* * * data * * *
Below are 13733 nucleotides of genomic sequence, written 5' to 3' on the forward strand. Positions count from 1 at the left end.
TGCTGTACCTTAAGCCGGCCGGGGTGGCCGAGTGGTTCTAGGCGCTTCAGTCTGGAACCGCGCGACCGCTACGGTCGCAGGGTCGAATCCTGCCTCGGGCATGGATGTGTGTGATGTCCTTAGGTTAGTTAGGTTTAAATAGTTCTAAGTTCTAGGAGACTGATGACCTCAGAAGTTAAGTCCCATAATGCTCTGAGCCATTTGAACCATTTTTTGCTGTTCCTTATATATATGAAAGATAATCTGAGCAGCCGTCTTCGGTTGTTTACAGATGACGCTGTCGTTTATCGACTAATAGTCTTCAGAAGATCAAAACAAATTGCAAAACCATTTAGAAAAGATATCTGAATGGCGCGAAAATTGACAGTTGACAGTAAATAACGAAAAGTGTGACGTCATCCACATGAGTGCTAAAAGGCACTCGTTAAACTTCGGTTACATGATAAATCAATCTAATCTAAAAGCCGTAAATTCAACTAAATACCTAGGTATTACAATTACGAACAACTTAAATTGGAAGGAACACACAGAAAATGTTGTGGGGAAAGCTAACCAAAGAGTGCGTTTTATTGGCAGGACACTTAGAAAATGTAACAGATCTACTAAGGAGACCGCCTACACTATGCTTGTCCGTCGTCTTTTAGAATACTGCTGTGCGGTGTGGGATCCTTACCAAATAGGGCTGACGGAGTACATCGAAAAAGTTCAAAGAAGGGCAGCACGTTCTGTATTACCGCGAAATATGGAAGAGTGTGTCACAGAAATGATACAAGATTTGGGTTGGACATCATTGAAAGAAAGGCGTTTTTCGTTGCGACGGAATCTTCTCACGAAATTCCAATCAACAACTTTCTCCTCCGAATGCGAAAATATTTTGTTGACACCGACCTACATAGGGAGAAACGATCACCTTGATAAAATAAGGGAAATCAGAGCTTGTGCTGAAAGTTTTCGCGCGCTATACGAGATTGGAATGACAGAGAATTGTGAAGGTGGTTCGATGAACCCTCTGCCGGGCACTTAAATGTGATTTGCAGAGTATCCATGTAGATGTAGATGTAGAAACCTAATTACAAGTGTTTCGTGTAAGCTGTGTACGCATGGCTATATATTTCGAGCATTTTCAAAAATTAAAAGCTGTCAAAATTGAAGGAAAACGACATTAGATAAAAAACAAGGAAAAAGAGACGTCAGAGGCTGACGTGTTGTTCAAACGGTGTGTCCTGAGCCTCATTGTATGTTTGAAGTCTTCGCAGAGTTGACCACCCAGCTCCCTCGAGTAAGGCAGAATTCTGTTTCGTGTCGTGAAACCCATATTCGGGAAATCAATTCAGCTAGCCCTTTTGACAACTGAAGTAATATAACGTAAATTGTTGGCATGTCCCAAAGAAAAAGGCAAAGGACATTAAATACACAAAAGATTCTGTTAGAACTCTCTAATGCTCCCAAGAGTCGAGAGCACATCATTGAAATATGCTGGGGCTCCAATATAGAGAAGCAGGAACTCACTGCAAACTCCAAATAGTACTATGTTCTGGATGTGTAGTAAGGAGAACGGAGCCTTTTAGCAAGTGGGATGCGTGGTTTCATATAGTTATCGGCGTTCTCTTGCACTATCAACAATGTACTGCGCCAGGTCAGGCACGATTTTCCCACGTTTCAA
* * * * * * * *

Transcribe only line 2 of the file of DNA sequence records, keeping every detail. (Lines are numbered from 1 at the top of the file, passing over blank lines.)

TGCTGTACCTTAAGCCGGCCGGGGTGGCCGAGTGGTTCTAGGCGCTTCAGTCTGGAACCGCGCGACCGCTACGGTCGCAGGGTCGAATCCTGCCTCGGGCATGGATGTGTGTGATGTCCTTAGGTTAGTTAGGTTTAAATAGTTCTAAGTTCTAGGAGACTGATGACCTCAGAAGTTAAGTCCCATAATGCTCTGAGCCATTTGAACCATTTTTTGCTGTTCCTTATATATATGAAAGATAATCTGAGCAGCCGTCTTCGGTTGTTTACAGATGACGCTGTCGTTTATCGACTAATAGTCTTCAGAAGATCAAAACAAATTGCAAAACCATTTAGAAAAGATATCTGAATGGCGCGAAAATTGACAGTTGACAGTAAATAACGAAAAGTGTGACGTCATCCACATGAGTGCTAAAAGGCACTCGTTAAACTTCGGTTACATGATAAATCAATCTAATCTAAAAGCCGTAAATTCAACTAAATACCTAGGTATTACAATTACGAACAACTTAAATTGGAAGGAACACACAGAAAATGTTGTGGGGAAAGCTAACCAAAGAGTGCGTTTTATTGGCAGGACACTTAGAAAATGTAACAGATCTACTAAGGAGACCGCCTACACTATGCTTGTCCGTCGTCTTTTAGAATACTGCTGTGCGGTGTGGGATCCTTACCAAATAGGGCTGACGGAGTACATCGAAAAAGTTCAAAGAAGGGCAGCACGTTCTGTATTACCGCGAAATATGGAAGAGTGTGTCACAGAAATGATACAAGATTTGGGTTGGACATCATTGAAAGAAAGGCGTTTTTCGTTGCGACGGAATCTTCTCACGAAATTCCAATCAACAACTTTCTCCTCCGAATGCGAAAATATTTTGTTGACACCGACCTACATAGGGAGAAACGATCACCTTGATAAAATAAGGGAAATCAGAGCTTGTGCTGAAAGTTTTCGCGCGCTATACGAGATTGGAATGACAGAGAATTGTGAAGGTGGTTCGATGAACCCTCTGCCGGGCACTTAAATGTGATTTGCAGAGTATCCATGTAGATGTAGATGTAGAAACCTAATTACAAGTGTTTCGTGTAAGCTGTGTACGCATGGCTATATATTTCGAGCATTTTCAAAAATTAAAAGCTGTCAAAATTGAAGGAAAACGACATTAGATAAAAAACAAGGAAAAAGAGACGTCAGAGGCTGACGTGTTGTTCAAACGGTGTGTCCTGAGCCTCATTGTATGTTTGAAGTCTTCGCAGAGTTGACCACCCAGCTCCCTCGAGTAAGGCAGAATTCTGTTTCGTGTCGTGAAACCCATATTCGGGAAATCAATTCAGCTAGCCCTTTTGACAACTGAAGTAATATAACGTAAATTGTTGGCATGTCCCAAAGAAAAAGGCAAAGGACATTAAATACACAAAAGATTCTGTTAGAACTCTCTAATGCTCCCAAGAGTCGAGAGCACATCATTGAAATATGCTGGGGCTCCAATATAGAGAAGCAGGAACTCACTGCAAACTCCAAATAGTACTATGTTCTGGATGTGTAGTAAGGAGAACGGAGCCTTTTAGCAAGTGGGATGCGTGGTTTCATATAGTTATCGGCGTTCTCTTGCACTATCAACAATGTACTGCGCCAGGTCAGGCACGATTTTCCCACGTTTCAA